Buy-to-Play Games are the Future of MMOs
ByDate: Jun 25 2013 Views:
MMOs are different than any other type of game in several ways, so much so that they often require entirely different business models. Most games, once purchased, are yours to play as much as you want, whenever you want. With the boom of MMOs though, came around a new business model that required people to not only buy the game, but continue to pay a “subscription fee” on top of that for continued access. This is what is known as a “pay-t-play” game and while the stereotypes of games discussed here aren’t necessarily the rule, more often than not, they hold true.
It makes sense, though, because maintaining servers, bug fixes and continued support around the clock are expected and required for a successful MMO, and so more fees are needed. With the improvement and increased efficiency of technology and business practices, those fees aren’t as necessary as they once were. While Blizzard still maintains their subscription model for World of Warcraft, for the most part, even they are moving away from the extra money.
Part of this trend is due to the rise of the free-to-play model, and we can see that several games are even switching to free-to-play after failing as a pay-to-play offering. Games like Star Wars: The Old Republic, Rift and TERA, as recent examples, have ditched the subscriptions all together in favor of offering the base game for free and implementing microtransactions as a revenue source. Microtransactions can and often are, however, the sign of a game’s ultimate death. As what’s referred to as a buy-to-play experience, many shops in games allow players to spend real money in order to quickly become the most powerful. The truly successful games only implement optional pieces for their shops that enhance the game, but are not necessarily required.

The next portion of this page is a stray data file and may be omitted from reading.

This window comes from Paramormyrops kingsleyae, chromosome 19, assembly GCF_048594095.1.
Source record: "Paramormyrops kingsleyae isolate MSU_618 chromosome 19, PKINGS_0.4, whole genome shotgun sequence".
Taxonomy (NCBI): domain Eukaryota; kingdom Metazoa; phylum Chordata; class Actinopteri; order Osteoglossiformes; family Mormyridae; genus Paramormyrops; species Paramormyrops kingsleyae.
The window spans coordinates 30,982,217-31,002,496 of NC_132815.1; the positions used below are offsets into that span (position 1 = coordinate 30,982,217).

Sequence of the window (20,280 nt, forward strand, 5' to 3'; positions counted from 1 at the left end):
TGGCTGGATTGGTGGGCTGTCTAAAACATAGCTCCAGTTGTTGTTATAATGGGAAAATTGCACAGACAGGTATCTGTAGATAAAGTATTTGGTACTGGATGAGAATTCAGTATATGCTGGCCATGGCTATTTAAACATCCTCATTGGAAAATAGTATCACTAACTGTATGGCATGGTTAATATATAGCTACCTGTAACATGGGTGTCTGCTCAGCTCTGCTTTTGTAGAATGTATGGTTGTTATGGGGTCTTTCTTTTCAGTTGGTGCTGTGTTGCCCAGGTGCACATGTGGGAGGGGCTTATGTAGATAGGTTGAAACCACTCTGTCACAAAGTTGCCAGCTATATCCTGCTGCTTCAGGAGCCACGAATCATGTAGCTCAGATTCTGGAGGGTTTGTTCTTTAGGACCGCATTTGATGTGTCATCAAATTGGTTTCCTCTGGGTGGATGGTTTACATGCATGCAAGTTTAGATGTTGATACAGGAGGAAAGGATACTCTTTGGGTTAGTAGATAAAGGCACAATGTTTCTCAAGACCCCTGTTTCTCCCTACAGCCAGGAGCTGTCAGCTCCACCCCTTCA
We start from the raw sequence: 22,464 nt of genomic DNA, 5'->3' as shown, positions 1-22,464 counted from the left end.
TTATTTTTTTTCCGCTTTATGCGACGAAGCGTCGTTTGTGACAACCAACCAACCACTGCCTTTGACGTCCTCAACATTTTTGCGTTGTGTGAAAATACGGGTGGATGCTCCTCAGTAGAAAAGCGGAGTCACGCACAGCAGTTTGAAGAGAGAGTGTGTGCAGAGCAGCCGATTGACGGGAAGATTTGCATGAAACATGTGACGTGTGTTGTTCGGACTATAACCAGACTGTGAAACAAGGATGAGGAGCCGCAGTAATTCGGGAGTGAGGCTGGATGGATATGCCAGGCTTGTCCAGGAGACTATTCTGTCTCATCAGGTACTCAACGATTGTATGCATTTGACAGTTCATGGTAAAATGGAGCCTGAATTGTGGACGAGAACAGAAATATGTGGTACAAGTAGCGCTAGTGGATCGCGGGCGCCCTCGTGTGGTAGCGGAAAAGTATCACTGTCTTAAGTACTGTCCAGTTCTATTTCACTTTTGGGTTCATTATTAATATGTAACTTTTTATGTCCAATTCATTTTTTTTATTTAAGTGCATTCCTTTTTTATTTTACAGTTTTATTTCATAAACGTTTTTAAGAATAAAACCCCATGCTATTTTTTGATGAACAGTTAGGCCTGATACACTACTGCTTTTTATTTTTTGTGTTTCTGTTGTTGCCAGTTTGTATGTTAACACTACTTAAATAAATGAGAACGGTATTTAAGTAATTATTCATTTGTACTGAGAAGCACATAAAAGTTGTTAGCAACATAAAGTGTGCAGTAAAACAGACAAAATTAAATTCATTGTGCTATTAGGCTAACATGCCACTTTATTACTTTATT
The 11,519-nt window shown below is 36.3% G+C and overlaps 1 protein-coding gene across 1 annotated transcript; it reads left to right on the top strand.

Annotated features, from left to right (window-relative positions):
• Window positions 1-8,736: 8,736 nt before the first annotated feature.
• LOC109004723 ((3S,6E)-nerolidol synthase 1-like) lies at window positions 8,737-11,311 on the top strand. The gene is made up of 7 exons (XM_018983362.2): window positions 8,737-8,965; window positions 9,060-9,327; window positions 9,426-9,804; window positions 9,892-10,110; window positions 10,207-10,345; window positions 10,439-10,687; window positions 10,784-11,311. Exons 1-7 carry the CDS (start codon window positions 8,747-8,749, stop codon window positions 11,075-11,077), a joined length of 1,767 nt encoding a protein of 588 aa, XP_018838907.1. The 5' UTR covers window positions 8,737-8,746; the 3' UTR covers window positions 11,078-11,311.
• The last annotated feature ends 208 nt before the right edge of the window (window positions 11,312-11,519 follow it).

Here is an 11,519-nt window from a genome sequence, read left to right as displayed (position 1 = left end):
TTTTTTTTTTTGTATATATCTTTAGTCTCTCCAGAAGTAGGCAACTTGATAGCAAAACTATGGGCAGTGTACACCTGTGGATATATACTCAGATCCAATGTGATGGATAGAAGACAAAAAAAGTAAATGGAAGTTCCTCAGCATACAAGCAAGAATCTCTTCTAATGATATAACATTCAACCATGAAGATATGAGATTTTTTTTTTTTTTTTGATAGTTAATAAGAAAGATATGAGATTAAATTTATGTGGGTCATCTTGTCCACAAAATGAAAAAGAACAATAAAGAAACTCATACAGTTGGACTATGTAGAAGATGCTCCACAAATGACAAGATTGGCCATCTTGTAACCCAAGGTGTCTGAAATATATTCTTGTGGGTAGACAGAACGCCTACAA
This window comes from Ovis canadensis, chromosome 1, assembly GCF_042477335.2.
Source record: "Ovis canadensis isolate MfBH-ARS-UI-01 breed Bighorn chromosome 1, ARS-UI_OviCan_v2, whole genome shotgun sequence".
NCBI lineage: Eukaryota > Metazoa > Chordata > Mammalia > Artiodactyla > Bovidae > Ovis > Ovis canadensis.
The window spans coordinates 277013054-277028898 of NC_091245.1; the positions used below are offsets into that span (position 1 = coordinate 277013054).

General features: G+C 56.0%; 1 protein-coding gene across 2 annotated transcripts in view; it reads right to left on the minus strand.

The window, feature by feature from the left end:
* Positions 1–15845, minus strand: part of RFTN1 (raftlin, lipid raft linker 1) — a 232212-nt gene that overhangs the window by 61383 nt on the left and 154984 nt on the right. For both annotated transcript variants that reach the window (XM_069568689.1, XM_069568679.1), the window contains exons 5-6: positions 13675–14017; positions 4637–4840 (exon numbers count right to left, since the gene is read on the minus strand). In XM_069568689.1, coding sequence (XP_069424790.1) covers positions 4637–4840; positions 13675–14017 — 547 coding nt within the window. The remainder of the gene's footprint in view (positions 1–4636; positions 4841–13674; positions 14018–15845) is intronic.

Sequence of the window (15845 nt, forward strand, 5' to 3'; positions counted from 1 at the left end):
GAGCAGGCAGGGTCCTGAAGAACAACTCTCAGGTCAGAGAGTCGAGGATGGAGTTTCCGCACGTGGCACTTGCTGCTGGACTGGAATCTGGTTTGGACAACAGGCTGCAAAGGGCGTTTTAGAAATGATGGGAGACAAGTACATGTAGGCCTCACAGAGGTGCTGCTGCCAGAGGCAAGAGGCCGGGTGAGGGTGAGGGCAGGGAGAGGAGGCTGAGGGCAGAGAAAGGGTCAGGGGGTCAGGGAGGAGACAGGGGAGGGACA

Then you have the hybrid of the two, known as the buy-to-play model. This is the rarest of the three types of services, as you simply purchase the game and you’re done. The shop in the game does allow you to purchase optional items and upgrades, but this situation almost always has purely optional items. Things like XP boosters, magic find boosters, special mounts, etc. are often found, but not special abilities or damage boosters. By offering these types of optional upgrades, players can further customize their experience, but aren’t burdened by expensive monthly subscription fees.
The prime example of this method is the less than a year old Guild Wars 2. For the flat fee of the registration code and/or box, you get the full game, all of the races, classes, abilities, zones, everything right out of the gate for no extra fees. ArenaNet also continues to deliver in-game events that are free to the player, but offer promotions and items within the cash shop that further advance and enhance player’s experiences. This method, in my opinion, seems to be the future of AAA MMO development.
While the free-to-play model continues to struggle against the stigma of questionable quality being associated with a “free” game, the buy-to-play model holds more accountability and investment on the sides of both the players and developers. Many recent games that have debuted as free-to-play and transitioned recently are proving the model can deliver excellent titles, but buying a game always feels like it will be better, even if it always isn’t. I’ve played games of all three types that I loved and that I hated. The exceptions, however, are few and far between and do not disprove the majority of MMOs that players have to choose from in the gaming landscape.
One of the other benefits to the buy-to-play model is that players can put the game down at any time without feeling they’ve lost any money. When you’re paying a monthly fee for access, it almost feels like you’re forced to play as much as possible just so you don’t feel like you’ve wasted any money. With a free-to-play game, the quality is often too low to truly grab your attention. The buy-to-play model offers the best of both worlds, by straddling at a happy medium between the two philosophies. You get quality without the extended fees and you get lower obligations without the loss of quality.
Whether the MMO landscape embraces the buy-to-play model, or if more high-quality free-to-play games start to appear is unknown, but the subscription model is nearing the end of its life cycle. From the standpoint of a developer, I’d find it difficult to justify paying upwards of $150 a year just to log onto the same game as much as I wanted. With so many great free-to-play titles and now buy-to-play games that rival (and often surpass pay-to-play games) I expect the subscription model to disappear in due time. With its demise, I hope the buy-to-play model fills in the gap.